Hayden and Negroponte apparently did not want an independent agency reporting their own analysis and using their own people. Instead, Negroponte has stripped the agency of its best staff to join his ever-increasing bureaucracy at the directorate while marginalizing Goss by denying him access to the president. In some ways, this may not be a bad development; after all, one of the main problems in the intel community pre-9/11 was all the bureaucratic barriers between agencies, even those strictly in the civilian sector. If Negroponte wants to create a single agency with one management structure and realign the operational and intelligence units into one organization, that will solve those problems if properly done.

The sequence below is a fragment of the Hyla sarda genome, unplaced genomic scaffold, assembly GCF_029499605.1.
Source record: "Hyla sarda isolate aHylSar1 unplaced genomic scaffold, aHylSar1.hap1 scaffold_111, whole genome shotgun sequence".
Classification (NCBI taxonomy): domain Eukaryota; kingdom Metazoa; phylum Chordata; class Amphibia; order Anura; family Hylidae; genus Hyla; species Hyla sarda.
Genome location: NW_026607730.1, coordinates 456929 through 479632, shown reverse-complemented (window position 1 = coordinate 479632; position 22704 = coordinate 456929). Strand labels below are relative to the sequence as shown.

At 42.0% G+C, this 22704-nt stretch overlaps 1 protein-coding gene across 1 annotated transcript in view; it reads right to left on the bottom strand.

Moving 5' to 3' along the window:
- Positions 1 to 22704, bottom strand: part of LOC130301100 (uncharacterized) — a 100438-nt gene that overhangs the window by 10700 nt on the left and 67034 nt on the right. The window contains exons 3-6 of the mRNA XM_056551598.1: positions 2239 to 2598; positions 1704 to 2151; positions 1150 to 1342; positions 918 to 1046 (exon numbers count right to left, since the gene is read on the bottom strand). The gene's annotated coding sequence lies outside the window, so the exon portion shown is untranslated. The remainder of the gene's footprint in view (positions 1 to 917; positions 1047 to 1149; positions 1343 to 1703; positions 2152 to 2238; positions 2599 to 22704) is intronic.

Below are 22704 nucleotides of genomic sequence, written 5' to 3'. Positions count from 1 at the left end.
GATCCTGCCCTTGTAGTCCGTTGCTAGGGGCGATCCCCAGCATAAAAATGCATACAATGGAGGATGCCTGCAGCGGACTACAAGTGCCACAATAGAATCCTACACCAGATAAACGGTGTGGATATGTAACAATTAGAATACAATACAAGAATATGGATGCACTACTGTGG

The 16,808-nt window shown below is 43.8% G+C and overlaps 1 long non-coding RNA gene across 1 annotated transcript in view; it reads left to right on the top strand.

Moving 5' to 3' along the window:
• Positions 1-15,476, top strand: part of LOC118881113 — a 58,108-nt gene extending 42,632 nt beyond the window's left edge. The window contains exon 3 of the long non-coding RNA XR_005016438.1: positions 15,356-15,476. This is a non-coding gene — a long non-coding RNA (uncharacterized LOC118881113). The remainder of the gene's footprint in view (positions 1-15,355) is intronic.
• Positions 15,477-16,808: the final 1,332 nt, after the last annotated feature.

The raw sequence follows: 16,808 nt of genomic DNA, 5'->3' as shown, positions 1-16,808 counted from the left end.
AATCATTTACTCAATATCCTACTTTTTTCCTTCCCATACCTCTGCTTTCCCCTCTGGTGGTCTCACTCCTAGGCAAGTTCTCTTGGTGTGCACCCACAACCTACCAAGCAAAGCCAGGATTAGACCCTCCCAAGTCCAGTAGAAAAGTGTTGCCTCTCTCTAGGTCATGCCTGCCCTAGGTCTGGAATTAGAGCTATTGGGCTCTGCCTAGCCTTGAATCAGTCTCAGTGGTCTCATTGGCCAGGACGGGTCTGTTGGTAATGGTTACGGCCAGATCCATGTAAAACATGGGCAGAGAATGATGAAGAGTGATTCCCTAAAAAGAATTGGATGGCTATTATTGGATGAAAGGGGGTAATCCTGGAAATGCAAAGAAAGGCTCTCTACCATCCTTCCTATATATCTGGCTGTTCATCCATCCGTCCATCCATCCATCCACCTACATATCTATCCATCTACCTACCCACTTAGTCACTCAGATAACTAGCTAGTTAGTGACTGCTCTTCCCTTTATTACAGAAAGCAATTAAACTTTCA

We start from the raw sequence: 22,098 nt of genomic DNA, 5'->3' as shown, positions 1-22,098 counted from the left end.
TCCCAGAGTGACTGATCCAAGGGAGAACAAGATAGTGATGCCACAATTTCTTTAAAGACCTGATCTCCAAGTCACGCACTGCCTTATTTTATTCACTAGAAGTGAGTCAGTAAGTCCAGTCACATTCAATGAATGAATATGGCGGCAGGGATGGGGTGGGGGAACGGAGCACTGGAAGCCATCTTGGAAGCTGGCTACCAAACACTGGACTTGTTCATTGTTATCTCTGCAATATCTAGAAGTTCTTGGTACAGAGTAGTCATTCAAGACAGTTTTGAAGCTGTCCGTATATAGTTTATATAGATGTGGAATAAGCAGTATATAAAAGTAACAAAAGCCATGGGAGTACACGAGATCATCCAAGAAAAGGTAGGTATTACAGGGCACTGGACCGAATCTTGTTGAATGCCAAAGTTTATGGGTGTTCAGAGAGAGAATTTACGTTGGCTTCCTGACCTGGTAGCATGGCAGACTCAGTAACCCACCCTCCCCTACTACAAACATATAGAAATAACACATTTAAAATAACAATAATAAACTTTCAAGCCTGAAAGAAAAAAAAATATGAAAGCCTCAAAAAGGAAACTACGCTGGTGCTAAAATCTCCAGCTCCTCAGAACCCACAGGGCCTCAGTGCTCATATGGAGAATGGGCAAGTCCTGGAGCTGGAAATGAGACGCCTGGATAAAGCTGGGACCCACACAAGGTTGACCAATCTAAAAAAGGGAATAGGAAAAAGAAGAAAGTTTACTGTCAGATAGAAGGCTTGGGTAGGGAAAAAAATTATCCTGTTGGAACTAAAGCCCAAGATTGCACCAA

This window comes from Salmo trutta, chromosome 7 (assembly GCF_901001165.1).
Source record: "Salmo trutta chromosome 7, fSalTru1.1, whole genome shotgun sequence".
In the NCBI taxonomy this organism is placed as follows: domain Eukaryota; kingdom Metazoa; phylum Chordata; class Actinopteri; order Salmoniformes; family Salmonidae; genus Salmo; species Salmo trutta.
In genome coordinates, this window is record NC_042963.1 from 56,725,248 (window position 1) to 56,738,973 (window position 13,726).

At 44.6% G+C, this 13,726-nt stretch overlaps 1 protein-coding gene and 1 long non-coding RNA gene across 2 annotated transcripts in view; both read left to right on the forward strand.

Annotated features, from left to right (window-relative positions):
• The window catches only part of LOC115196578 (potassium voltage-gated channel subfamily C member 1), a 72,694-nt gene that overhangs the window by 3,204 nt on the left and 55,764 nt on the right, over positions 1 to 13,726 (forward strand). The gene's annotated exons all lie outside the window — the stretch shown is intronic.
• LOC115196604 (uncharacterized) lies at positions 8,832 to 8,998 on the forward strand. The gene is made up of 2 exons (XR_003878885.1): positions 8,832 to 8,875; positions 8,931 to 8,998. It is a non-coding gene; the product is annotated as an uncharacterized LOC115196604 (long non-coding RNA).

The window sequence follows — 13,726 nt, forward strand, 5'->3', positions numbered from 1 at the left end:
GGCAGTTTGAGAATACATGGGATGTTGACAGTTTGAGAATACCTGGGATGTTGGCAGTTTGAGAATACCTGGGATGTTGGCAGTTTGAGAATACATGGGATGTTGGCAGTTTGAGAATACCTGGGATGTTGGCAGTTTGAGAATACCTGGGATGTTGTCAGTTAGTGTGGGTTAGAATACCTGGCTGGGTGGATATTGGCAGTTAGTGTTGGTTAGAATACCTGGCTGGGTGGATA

The problem thus far is the growth of the bureaucracy under Negroponte. These may consist of analysts, but creating these positions eats up resources that may be best used in the field. We warned about this aspect of the 9/11 Commission's demand to create the DNI and his directorate, and Congress has watched Negroponte's empire-building with alarm. And according to the LA Times, Negroponte hasn't even begun empire building, as his ambitions have led him into a power struggle with Donald Rumsfeld:

But Negroponte faces a larger and much more difficult challenge: a struggle with Secretary Donald H. Rumsfeld's Department of Defense, which runs more than 80% of the nation's intelligence budget and is busy expanding its role even further. ...